Also, is it legally necessary to state the ownership of the media in writing? Or do all "work for hire" scenerios entitle the client to full ownership unless stated otherwise?

Also, in a "work for hire" scenerio, are the clients responsible for any copyright infringement if say they want a shot of some public property?

Sorry for all the questions, thanks for the help. If it wasn't for this site, I'd be SOL. Ha
Be careful - "work for hire" has a very explicit definition in the copyright law as does "employee" in the labour laws and the fact that you've been contracted to shoot some footage and are being paid for it does not in itself make you an employee nor does it make the video to be a work for hire. In the US vernacular, video shot in the course of W-2 employment would be a work for hire but video shot in the course of 1099 'employment' very likely would not be unless it is stated otherwise in writing. If your client says "We'll pay you $100 for 5 minutes of footage of the Niagara Falls Casino" that in itself does not make it a work for hire or absolve you of legal responsibility/liability for personal and property releases. OTOH, if the client sends someone from their office who tells you "We'll pay you $100 if you set up the camera here, use this focal length on the lens, underexpose by 1 stop, and roll tape while we set off skyrockets on the lawn, then give us the tape when we're done" then you're very likely in a 'work for hire' situation and they're the ones who's a***s are on the line.
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Old August 28th, 2008, 03:28 PM   #10
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Do you need permission to publish pictures of buildings? - Dear Rich: Nolo?s Patent, Copyright & Trademark Blog
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Old August 28th, 2008, 03:51 PM   #11
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Be careful - "work for hire" has a very explicit definition in the copyright law as does "employee" in the labour laws and the fact that you've been contracted to shoot some footage and are being paid for it does not in itself make you an employee nor does it make the video to be a work for hire. In the US vernacular, video shot in the course of W-2 employment would be a work for hire but video shot in the course of 1099 'employment' very likely would not be unless it is stated otherwise in writing. If your client says "We'll pay you $100 for 5 minutes of footage of the Niagara Falls Casino" that in itself does not make it a work for hire or absolve you of legal responsibility/liability for personal and property releases. OTOH, if the client sends someone from their office who tells you "We'll pay you $100 if you set up the camera here, use this focal length on the lens, underexpose by 1 stop, and roll tape while we set off skyrockets on the lawn, then give us the tape when we're done" then you're very likely in a 'work for hire' situation and they're the ones who's a***s are on the line.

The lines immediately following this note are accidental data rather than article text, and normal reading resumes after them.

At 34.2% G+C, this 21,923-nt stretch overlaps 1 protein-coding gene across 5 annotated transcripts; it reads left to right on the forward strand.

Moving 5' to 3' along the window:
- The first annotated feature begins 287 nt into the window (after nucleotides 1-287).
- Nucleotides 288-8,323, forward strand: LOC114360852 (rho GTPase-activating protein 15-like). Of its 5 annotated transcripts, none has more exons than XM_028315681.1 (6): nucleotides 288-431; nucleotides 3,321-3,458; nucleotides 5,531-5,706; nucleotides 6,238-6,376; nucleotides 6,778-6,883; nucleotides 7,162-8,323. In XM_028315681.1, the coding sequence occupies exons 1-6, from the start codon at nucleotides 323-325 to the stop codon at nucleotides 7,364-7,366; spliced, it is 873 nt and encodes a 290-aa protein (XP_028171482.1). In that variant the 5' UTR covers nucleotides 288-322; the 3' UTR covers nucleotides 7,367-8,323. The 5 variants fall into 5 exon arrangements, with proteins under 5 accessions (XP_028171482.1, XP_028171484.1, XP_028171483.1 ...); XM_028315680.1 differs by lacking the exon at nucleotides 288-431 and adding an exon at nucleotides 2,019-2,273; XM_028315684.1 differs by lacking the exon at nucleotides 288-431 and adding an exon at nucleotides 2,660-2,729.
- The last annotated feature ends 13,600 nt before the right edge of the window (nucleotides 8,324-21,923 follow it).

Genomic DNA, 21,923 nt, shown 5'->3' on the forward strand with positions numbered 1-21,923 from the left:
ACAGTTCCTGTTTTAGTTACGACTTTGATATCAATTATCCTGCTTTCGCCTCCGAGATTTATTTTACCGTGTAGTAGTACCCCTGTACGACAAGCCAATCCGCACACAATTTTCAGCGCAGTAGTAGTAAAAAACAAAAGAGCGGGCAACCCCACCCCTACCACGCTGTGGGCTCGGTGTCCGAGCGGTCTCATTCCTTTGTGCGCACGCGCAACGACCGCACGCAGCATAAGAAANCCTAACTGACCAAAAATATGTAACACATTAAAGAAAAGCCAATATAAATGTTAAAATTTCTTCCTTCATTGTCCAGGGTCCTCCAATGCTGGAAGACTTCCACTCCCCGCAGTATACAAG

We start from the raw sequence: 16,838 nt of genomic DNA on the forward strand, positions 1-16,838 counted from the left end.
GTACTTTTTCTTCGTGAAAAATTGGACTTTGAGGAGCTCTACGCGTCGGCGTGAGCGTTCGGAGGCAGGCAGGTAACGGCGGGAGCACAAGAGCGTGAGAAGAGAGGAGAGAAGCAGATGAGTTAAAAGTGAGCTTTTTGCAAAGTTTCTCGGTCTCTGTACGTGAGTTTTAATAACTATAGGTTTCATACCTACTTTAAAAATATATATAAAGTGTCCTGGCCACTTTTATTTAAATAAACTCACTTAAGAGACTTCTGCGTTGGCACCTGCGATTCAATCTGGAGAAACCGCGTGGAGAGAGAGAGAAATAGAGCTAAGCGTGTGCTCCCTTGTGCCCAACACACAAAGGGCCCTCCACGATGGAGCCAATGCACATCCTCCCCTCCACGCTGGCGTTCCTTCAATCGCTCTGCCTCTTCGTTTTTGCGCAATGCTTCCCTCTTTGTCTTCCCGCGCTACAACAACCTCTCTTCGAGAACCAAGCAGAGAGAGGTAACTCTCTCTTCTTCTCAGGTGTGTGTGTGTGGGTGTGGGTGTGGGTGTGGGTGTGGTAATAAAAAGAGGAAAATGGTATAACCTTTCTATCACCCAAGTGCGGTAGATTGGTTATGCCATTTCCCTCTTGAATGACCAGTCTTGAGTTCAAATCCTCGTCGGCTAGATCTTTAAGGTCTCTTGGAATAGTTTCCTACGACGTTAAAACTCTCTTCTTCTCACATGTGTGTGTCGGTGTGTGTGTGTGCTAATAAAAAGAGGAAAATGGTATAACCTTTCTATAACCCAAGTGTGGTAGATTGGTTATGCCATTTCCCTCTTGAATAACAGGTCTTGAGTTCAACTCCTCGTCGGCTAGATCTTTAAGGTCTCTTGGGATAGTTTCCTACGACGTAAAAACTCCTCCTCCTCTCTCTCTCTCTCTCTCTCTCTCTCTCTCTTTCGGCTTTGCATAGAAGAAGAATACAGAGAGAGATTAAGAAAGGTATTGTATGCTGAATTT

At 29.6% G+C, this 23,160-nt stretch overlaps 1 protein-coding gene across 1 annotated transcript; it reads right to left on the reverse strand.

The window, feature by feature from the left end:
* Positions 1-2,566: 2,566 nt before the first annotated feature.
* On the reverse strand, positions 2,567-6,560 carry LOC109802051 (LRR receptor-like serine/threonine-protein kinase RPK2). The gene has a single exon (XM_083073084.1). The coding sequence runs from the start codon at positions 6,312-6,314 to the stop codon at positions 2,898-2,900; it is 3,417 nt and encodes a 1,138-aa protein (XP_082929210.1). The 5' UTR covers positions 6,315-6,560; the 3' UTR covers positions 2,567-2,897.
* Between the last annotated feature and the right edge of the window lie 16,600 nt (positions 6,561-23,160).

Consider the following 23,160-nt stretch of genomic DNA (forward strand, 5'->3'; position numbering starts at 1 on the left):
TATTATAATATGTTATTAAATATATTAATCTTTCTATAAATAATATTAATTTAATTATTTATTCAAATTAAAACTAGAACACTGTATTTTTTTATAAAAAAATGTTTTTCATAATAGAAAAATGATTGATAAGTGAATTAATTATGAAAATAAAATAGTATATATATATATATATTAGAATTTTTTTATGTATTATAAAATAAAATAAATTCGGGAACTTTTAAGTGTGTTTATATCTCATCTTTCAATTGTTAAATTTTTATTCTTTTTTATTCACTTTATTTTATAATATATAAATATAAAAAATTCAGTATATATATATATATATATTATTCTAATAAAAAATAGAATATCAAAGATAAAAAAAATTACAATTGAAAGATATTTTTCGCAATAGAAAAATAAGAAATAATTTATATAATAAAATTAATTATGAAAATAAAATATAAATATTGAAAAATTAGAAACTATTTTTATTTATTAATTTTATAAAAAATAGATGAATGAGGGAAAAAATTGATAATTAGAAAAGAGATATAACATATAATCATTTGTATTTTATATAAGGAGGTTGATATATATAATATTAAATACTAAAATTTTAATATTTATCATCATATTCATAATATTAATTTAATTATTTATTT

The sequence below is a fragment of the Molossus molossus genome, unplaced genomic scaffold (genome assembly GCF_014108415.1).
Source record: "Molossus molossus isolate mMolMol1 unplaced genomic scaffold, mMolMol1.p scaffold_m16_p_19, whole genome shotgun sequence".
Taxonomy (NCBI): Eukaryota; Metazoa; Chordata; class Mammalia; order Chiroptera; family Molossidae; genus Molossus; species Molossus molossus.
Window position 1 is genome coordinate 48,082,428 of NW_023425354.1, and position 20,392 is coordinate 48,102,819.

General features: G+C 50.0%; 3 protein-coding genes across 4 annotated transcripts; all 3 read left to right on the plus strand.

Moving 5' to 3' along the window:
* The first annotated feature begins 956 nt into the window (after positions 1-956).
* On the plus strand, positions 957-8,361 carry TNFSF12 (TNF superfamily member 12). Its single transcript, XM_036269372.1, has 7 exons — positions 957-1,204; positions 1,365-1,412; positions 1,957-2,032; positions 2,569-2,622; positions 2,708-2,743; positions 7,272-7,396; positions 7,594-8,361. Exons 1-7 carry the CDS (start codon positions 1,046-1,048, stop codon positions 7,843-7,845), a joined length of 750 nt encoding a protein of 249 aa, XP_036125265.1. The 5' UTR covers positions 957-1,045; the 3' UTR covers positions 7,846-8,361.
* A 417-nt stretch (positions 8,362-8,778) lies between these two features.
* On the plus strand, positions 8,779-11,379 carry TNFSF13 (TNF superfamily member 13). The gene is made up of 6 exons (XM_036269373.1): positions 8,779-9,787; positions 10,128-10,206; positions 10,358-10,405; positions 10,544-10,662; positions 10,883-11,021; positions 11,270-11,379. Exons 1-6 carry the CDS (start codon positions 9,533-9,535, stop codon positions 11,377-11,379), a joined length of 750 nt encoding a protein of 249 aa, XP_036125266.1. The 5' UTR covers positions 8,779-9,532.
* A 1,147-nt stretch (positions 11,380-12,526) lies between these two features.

I think I'm just going to give them an invoice and assume they own complete rights to the footage (I don't need anyways).

Thanks for the link Peter. If I were to shoot visible private property, I'm sure they (the client) wouldn't use it for competitive reasons as it wouldn't apply to them. This should be more of a documentary of the city, not an ad.